Teaching 9/11 to young students

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Updated  Marie Ernst

Last Sunday marked the 15th anniversary of the 2001 attacks on the World Trade Center and the Pentagon. Using the hashtag #Neverforget, people all around the world have been sharing their thoughts, condolences and memories on social media. And while it is amazing to see how social media is giving people impacted by the tragedy a voice, it is also worth noting that an increasingly large number of users of networks like Twitter are too young to actually have witnessed or even remember the attacks themselves.

With 1 in 5 Americans alive today having been born after September 11th, the majority of present students' knowledge stems entirely from information they got on television or online. Taking this into account, it is no wonder many young people in America and the world find it difficult emotionally connecting with the events of 2001 in the same way their parents do. Without having experienced life before the attacks themselves, many regard the uncertainty that defines living in the post 9/11 world as perfectly normal - from rigid airport security to constant news about terrorist attacks.

Seeing as many children and youngsters find it hard fully understanding the severe impact September 11th has had on the world, it is now more important than ever to make sure they receive quality education on this crucial subject.

But how do you teach the emotional and social intricacies of an event as traumatic and unprecedented as 9/11 to someone who has not lived through it?

The 9/11 Memorial at Ground Zero, reading 'We shall never forget'.
The 9/11 Memorial at Ground Zero, reading 'We shall never forget'.

Surprisingly, there is no nationwide mandate to teach kids about it at all, and only 21 US states have so far incorporated lessons about the attacks into the school curriculum. Some officials even go as far as to say that it is entirely up to parents to educate their children about September 11th and the topic should therefore stay outside the classroom. But even among the states that do choose to teach it, the kind of information children receive and the methods employed by teachers vary widely.

While there are differences in the ways teachers approach the subject, one common trend over the last years has been to start teaching 9/11 to increasingly younger students. Since there are hardly any up-to-date textbooks on the topic, most schools rely heavily on online resources. However, what teachers make of the information provided is entirely up to them and the school's curriculum.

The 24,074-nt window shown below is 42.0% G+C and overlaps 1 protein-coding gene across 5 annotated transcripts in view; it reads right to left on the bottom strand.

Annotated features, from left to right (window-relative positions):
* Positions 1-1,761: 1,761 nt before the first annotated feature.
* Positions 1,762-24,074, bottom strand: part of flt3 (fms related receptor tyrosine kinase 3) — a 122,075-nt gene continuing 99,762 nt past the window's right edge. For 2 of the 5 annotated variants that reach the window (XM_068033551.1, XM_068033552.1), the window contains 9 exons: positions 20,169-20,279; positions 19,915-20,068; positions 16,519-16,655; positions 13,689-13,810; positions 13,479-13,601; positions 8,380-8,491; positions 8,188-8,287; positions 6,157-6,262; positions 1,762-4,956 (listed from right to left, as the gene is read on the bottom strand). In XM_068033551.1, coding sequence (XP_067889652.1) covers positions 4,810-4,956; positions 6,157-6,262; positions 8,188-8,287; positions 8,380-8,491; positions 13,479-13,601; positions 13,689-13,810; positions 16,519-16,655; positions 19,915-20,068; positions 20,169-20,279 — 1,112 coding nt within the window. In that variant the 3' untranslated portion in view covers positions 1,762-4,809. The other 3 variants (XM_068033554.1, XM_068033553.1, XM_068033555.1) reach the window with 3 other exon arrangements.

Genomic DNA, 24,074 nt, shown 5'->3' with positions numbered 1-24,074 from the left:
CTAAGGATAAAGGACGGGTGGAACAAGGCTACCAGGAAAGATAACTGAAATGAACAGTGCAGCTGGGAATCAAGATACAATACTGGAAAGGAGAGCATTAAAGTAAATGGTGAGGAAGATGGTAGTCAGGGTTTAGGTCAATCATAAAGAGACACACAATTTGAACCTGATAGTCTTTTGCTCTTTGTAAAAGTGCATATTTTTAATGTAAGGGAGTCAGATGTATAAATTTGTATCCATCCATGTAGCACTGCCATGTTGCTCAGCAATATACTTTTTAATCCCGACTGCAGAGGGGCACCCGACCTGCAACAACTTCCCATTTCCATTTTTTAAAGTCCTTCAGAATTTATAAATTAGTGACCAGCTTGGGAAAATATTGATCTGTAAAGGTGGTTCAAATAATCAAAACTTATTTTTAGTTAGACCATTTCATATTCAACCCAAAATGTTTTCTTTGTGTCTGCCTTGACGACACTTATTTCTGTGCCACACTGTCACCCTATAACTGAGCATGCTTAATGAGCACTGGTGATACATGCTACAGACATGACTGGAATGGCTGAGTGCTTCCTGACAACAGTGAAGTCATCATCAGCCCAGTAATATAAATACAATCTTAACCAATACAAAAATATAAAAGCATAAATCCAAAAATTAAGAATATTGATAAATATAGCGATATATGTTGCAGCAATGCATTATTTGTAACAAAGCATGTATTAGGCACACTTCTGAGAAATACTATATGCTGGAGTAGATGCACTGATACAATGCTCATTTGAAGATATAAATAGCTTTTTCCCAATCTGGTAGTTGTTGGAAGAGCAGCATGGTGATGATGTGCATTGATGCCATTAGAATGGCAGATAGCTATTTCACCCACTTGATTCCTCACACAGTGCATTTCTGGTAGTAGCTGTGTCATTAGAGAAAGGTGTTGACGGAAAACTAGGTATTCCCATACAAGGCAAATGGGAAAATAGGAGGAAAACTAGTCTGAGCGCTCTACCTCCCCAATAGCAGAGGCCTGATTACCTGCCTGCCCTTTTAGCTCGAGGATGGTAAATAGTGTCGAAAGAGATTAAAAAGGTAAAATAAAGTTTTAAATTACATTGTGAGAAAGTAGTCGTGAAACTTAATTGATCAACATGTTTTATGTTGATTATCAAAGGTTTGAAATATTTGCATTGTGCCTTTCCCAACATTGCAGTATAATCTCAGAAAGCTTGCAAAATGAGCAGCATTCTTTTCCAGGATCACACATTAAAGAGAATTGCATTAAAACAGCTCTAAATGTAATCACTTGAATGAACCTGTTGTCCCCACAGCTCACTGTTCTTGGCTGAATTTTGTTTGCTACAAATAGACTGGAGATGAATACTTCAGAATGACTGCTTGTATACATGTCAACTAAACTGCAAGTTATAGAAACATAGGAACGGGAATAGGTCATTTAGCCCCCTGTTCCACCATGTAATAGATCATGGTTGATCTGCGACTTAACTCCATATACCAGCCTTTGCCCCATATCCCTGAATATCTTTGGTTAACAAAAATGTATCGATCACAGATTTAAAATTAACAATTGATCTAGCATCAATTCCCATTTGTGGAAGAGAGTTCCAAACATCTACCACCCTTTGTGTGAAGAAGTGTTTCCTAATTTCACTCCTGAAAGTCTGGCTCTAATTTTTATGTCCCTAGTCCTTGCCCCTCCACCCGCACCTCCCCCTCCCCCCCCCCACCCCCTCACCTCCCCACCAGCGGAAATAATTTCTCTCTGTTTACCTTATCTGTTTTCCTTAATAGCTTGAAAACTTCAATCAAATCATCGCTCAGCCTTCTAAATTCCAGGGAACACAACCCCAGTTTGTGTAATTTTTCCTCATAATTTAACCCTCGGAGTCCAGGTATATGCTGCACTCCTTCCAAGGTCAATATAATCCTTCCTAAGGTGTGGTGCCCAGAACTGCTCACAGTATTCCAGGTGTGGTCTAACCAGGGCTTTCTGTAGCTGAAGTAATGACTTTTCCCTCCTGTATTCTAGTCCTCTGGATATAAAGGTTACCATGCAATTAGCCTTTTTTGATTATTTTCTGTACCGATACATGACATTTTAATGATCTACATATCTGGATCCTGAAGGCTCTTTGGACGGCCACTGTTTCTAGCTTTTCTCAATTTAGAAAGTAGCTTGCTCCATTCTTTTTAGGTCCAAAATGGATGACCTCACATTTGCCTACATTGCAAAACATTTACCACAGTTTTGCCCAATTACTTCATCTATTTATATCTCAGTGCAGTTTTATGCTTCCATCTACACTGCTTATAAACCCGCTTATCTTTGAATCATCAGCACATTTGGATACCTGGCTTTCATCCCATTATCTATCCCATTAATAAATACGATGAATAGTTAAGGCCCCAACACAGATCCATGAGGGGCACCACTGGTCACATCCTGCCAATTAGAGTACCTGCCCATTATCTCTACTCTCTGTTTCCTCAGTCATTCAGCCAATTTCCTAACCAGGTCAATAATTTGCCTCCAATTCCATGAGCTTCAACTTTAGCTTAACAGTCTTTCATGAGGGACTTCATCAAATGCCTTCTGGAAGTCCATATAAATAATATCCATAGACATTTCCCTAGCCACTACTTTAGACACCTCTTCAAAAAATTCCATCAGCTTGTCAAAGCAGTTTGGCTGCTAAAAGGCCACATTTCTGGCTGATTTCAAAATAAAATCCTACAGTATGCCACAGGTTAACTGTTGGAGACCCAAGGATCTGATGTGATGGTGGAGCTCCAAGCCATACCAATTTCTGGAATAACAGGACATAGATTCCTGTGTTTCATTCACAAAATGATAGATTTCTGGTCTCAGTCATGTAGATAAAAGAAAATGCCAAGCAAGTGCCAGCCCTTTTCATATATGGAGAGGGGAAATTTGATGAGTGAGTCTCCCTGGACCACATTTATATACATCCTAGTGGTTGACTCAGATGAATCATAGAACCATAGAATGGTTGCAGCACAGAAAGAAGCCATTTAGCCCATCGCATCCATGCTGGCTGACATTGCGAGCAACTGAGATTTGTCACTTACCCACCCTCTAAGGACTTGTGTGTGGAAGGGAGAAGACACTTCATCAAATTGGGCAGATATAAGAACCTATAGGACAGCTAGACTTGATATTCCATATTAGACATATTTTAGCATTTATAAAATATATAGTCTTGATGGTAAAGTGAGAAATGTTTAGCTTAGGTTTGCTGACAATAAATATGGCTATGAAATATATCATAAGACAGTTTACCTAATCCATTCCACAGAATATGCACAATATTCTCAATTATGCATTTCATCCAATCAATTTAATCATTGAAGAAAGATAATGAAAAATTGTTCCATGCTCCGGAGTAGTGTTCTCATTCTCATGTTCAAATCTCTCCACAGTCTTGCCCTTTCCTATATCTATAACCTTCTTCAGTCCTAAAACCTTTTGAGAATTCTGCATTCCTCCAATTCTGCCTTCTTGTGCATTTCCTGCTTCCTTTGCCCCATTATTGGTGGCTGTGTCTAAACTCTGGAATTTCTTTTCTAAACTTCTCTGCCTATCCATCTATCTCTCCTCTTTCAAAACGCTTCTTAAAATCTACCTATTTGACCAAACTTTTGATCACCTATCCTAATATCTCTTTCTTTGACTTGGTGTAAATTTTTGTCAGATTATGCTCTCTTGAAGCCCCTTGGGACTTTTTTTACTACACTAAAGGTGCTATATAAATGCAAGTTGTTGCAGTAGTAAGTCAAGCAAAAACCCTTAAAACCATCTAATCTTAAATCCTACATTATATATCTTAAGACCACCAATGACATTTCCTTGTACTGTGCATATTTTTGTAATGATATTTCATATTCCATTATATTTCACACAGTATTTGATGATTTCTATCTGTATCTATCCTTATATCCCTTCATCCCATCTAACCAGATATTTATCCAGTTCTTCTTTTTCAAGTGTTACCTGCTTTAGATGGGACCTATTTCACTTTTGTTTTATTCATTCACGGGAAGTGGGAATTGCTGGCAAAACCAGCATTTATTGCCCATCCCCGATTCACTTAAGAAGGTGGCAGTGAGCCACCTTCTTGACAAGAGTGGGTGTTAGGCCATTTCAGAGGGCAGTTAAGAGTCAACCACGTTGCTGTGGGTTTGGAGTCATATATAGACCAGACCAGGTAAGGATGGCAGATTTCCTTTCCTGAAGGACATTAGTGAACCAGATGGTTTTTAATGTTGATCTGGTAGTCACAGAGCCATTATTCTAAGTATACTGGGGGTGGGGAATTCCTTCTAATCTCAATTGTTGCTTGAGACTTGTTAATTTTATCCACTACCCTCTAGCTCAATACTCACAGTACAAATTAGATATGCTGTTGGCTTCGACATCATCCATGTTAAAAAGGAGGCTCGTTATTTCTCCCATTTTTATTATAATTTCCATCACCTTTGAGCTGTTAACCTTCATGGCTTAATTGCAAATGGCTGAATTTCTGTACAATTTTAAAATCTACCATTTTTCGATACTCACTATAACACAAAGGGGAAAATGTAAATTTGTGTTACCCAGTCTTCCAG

Up until a few years ago, a fairly high number of teachers used to focus solely on discussing historic facts, geopolitical developments and how living conditions are different now to how they were in the pre-9/11 world. Others have used the events as a starting point for debates on major topics such as identity, social change and xenophobia.

A more recent approach can be seen in a school of thought that stresses the importance of teaching empathy over specific content and encouraging students to think critically about controversial issues, which aligns with a set of standards given by the so-called College, Career and Civic Life (C3) Framework. Following these guidelines, teachers try to engage students more actively, for instance by letting them verbalize their feelings regarding the attacks or even asking them to develop their own ideas on how society as a whole can be improved upon.

An increasing number of schools have also started shifting focus away from pure fact telling in order to give students a more personal perspective on September 11th. By having teachers share their own stories and anecdotes and informing students about the bravery and sacrifice of policemen and firefighters, schools are trying to make sure that the focal point of those lessons and the message students will take away from it is the victory of compassion, unity and hope over hate and destruction.

Approaches like these show a generation of people too young to be emotionally tied to 9/11 how the global support following the attacks united Americans and brought the world closer together. Instead of giving terrorism a voice, schools are providing students with an emotional and social toolkit to tackle the all too present instability and uncertainty of the world they will inherit.


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